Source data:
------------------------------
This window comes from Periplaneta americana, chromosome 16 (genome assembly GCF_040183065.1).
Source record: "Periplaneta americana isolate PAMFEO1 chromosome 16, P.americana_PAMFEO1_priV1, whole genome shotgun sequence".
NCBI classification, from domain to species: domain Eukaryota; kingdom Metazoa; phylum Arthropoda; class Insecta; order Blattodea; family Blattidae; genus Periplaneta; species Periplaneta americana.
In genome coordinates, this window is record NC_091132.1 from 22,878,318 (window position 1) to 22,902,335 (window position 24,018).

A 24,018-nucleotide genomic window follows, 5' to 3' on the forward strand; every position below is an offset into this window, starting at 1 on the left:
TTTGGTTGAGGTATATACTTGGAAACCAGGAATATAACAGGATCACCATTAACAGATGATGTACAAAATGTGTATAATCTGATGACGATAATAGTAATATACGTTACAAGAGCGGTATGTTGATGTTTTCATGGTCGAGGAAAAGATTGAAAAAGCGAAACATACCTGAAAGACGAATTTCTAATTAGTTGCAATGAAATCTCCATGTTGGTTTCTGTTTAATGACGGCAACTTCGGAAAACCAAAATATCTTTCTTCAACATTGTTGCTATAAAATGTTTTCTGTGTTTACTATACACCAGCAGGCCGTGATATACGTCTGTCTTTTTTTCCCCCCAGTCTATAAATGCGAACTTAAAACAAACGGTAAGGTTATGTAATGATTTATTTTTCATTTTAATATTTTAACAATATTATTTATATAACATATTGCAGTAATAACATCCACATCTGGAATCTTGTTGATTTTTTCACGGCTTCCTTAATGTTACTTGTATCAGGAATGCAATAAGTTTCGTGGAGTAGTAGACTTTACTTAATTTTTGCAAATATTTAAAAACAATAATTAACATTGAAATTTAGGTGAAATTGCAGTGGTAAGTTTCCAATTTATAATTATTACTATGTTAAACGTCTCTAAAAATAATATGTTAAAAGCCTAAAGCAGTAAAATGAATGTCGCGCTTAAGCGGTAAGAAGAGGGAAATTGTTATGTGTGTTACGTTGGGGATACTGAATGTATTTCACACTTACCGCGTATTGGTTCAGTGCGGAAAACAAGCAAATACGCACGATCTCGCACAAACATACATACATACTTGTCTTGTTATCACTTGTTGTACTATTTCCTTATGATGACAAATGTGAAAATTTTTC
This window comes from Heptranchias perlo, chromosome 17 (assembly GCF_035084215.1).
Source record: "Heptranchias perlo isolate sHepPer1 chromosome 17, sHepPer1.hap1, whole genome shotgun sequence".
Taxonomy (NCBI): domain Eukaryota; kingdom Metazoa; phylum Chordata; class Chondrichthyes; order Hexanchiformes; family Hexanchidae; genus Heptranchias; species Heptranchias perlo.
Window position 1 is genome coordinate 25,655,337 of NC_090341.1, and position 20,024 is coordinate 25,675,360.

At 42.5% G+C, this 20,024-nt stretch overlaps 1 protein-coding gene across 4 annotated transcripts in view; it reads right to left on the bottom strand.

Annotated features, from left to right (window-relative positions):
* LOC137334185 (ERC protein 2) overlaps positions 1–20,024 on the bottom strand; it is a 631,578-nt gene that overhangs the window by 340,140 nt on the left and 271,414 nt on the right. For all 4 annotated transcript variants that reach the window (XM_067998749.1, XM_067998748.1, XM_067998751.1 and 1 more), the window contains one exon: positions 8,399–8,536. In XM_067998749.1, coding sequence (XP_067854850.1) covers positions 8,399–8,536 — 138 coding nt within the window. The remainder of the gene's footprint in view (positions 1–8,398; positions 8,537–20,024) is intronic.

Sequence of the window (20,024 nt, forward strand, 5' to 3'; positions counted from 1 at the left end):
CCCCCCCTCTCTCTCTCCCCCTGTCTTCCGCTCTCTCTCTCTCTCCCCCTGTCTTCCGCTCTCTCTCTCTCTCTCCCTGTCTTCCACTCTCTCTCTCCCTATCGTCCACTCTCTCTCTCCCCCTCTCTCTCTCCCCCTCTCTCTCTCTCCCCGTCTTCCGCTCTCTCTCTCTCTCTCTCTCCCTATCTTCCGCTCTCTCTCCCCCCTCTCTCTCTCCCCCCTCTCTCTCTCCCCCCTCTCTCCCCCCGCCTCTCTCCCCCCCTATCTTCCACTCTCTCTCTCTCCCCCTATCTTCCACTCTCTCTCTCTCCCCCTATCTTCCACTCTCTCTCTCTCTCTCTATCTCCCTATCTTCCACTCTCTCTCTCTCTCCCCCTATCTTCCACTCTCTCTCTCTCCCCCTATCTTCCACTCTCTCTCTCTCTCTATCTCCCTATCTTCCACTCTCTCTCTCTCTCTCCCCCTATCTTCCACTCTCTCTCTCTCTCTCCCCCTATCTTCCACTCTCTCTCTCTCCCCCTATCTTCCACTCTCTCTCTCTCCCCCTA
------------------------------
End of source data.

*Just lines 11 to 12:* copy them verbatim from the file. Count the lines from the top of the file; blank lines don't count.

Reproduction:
At 42.5% G+C, this 20,024-nt stretch overlaps 1 protein-coding gene across 4 annotated transcripts in view; it reads right to left on the bottom strand.

Annotated features, from left to right (window-relative positions):